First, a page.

Senior leaders from the US Food and Drug Administration (FDA), the European Commission,and the European Medicines Agency (EMA) reviewed their ongoing cooperative activities and discussed strategic priorities for the next two years at their regular bilateral meeting held on June 19, 2015, at FDA headquarters in Silver Spring, Maryland. The European Commission, EMA and FDA organize in-person bilateral meetings routinely to monitor progress and ensure that their collaboration delivers on agreed strategic priorities that promote the safety, efficacy and quality of medicines. The most recent bilateral talks included discussions on inspections and data integrity.
Over the past years, the EMA and the FDA have increased their level of collaboration and sharing of information. According to the EMA, there are now daily interactions, most of them structured around scientific and regulatory working groups or “clusters." The focus of the cluster reviews during the recent bilateral meeting was pharmacovigilance, biosimilars, pediatrics, and veterinary medicines.
Looking ahead, the EMA, European Commission, and the FDA decided to establish a new cluster on patient engagement to share experience and best practices regarding the involvement of patients in the development, evaluation, and post-authorization activities related to medicines. Participants also agreed that communication on the ongoing successful cooperation should be enhanced and that efforts to support communication activities and align core messages should be strengthened. They also agreed to further strengthen their collaboration in inspections and data integrity, safety monitoring of medicines, biosimilars, aediatric medicines, rare diseases, timely access to new medicines, and veterinary medicines as a means to help European Union (EU) regulators and the FDA increase efficiency on a global level and avoid duplication. The planned focus for each area is outlined below.
Patient engagement: The EMA and the FDA aim to expand patient input during the regulatory process, for example to better understand how medicines and the availability of treatments affect patients and how patients approach quality, safety, and efficacy of medicines.
Safety of medicines: The long-term collaboration between the EMA and the FDA in pharmacovigilance has facilitated the exchange of critical information and the coordination of communication to patients and healthcare professionals in the EU and the US. The participants agreed to further strengthen collaboration in the International Pharmacovigilance cluster with a more strategic focus on, among others, the assessment of everyday use of medicines.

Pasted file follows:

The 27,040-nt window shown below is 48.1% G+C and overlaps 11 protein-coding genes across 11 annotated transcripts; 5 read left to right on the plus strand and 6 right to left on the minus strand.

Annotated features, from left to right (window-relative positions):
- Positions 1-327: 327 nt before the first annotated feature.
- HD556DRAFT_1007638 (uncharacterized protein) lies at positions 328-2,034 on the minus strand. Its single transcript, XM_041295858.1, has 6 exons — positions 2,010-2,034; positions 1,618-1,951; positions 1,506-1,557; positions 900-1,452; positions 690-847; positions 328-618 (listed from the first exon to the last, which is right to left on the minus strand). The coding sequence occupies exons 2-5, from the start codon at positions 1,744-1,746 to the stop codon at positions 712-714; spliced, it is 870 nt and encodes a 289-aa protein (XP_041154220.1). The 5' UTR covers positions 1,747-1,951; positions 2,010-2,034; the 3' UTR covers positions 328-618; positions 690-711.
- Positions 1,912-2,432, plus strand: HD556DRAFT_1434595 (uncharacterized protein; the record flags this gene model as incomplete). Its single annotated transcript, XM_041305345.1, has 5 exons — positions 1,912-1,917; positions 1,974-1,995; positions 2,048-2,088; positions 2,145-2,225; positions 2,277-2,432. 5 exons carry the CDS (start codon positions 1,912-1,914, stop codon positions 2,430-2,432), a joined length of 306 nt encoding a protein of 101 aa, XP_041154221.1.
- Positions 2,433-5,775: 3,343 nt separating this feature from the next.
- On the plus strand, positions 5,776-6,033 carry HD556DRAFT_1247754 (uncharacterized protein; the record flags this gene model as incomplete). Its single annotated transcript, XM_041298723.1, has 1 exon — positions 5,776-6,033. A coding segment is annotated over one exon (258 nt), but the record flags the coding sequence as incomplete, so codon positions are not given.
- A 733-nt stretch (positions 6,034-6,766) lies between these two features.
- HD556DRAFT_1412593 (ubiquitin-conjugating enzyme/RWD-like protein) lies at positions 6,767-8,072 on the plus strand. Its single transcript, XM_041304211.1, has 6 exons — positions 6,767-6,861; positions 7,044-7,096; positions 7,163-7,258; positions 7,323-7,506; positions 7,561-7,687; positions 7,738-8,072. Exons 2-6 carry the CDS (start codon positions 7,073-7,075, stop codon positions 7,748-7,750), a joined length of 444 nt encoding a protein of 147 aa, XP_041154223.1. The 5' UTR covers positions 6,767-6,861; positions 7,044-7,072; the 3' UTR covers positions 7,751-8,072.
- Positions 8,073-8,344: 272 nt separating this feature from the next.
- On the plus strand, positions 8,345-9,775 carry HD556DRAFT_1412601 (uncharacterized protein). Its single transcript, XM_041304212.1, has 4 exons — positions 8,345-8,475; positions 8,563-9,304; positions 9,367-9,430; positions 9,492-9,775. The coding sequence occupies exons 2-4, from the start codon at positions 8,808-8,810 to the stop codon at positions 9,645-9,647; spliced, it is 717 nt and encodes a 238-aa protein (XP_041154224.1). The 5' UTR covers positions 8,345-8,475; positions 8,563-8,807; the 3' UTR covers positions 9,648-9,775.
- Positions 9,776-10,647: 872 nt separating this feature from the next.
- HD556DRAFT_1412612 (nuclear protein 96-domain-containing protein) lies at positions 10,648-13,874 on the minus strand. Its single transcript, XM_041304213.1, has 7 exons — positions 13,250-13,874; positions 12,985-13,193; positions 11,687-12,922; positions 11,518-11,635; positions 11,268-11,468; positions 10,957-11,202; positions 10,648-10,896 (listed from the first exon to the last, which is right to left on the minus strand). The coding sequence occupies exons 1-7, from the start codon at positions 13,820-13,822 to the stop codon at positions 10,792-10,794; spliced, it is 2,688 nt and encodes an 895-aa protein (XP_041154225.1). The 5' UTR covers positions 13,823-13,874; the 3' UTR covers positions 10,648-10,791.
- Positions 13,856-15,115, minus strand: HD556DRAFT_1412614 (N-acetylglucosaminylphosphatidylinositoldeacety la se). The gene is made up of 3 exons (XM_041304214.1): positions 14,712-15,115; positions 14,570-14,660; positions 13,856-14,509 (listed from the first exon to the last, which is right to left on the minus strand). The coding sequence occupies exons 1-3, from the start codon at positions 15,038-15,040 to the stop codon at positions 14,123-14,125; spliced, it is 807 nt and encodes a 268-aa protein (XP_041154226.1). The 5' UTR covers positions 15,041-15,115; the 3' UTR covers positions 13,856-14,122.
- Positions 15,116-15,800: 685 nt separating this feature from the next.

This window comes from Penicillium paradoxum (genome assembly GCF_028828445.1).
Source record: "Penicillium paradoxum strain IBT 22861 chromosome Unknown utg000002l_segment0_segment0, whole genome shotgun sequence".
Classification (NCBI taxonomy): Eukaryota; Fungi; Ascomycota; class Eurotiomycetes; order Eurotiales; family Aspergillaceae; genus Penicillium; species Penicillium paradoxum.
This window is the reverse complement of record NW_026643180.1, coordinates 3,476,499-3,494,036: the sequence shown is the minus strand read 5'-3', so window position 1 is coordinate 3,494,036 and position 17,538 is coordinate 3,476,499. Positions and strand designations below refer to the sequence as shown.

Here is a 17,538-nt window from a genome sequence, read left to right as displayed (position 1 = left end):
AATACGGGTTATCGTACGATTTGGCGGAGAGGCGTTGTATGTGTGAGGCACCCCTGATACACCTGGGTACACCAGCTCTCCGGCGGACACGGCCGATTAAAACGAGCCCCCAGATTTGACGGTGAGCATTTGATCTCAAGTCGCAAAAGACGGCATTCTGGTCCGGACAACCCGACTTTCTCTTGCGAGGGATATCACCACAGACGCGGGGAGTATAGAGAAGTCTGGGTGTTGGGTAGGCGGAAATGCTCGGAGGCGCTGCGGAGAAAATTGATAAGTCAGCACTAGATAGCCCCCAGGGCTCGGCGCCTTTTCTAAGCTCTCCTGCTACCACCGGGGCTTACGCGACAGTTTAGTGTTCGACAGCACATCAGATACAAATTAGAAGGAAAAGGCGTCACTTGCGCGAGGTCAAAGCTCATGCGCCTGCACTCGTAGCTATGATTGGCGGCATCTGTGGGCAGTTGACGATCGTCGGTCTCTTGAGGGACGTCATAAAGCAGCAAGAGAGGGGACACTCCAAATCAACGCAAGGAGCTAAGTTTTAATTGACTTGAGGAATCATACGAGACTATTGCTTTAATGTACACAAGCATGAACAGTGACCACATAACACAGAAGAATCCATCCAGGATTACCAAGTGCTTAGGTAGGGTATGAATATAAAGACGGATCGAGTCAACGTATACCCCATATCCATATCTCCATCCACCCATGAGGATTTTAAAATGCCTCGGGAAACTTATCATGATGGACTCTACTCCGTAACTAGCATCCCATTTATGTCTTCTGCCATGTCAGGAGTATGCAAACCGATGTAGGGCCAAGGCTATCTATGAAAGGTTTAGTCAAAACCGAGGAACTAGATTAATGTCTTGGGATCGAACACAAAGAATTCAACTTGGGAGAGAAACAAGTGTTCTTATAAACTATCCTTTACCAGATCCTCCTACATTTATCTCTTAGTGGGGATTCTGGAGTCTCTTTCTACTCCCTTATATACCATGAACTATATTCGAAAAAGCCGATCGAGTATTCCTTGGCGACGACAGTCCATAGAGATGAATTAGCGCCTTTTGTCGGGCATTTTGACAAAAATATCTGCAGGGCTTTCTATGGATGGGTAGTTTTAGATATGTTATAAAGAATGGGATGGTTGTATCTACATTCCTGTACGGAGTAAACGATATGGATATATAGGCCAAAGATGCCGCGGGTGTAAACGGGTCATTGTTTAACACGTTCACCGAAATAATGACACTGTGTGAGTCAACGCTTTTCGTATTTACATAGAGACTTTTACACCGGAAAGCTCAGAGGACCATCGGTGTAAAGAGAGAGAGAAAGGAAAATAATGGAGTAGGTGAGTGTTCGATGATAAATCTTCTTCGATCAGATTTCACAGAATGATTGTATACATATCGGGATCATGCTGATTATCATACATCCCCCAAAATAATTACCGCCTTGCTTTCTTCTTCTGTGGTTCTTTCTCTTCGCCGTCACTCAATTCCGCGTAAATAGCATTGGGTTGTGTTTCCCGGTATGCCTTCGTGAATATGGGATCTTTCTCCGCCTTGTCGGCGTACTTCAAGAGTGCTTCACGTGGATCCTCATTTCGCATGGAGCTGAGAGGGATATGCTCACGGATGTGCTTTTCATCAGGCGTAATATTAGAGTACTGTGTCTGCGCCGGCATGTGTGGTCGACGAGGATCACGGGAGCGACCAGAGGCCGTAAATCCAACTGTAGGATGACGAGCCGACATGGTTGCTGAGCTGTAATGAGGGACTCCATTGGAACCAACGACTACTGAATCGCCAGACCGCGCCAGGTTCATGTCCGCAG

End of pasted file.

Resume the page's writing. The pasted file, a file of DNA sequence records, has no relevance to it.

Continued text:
Biosimilars: Activities in this cluster will continue to support the global development of biosimilars. The agencies are interested in aligning their scientific approaches to biosimilars to avoid regulatory divergence that may delay patients’ access to medicines.
Pediatric medicines: Because the development of pediatric medicines is largely driven by legislation in the EU and the US, the EMA and the FDA said that they will continue to align their scientific approaches including through “common commentaries” and development plans that help to achieve a rational approach to the conduct of the necessary clinical trials. A workshop to share EU and US experience under their respective regulatory frameworks may be organized in 2016 to further support these efforts, resources permitting.
Rare diseases: Collaboration in the area of rare diseases is of growing importance. Medicines developers can already use a common template to request orphan designation of their medicine in the EU and the US. Building on this approach and the Pediatric Cluster’s work on rare diseases, the EMA and the FDA will establish a joint working group, the Team of International Global Rare Disease Experts (TIGRE), to better support the development of safe and effective medicines for children who suffer from rare diseases.
Timely access to new medicines: By sharing information to facilitate joint approaches, e.g., in scientific advice or the evaluation of medicines, and by building on the best available regulatory practices, the EMA and the FDA aim to minimize divergence and support patients’ early access to new treatments.
Veterinary topics: Recognizing that the One Health concept is a worldwide strategy for expanding interdisciplinary collaboration in all aspects of healthcare for humans, animals and the environment, the FDA and the EMA plan to continue pathways for effective communication and information- sharing activities. Cooperation is particularly strong in the area of novel veterinary therapies, such as stem cells, oncology products, and cytokines. The EMA and the FDA are focusing their efforts to further encourage the development of novel veterinary medicines and to further reduce antibiotic resistance.
Inspections: Progress was also made for the mutual reliance on inspections of drug manufacturing sites. EU regulators and FDA are evaluating how their respective inspectorates, in addition to their regulatory and procedural frameworks to inspect manufacturers of human medicines compare. "This is an essential prerequisite to relying on each other’s inspection findings, avoiding duplication of efforts, and enabling wider inspection coverage," said the EMA in a statement. "Both agencies are working expeditiously towards a plan for a final framework for an agreement and an implementation plan."
Data integrity: Both agencies stressed the importance of data integrity as a cornerstone to establishing and maintaining confidence in test results and agreed to work on communication and training to help increase the awareness of manufacturers.
Source: European Medicines Agency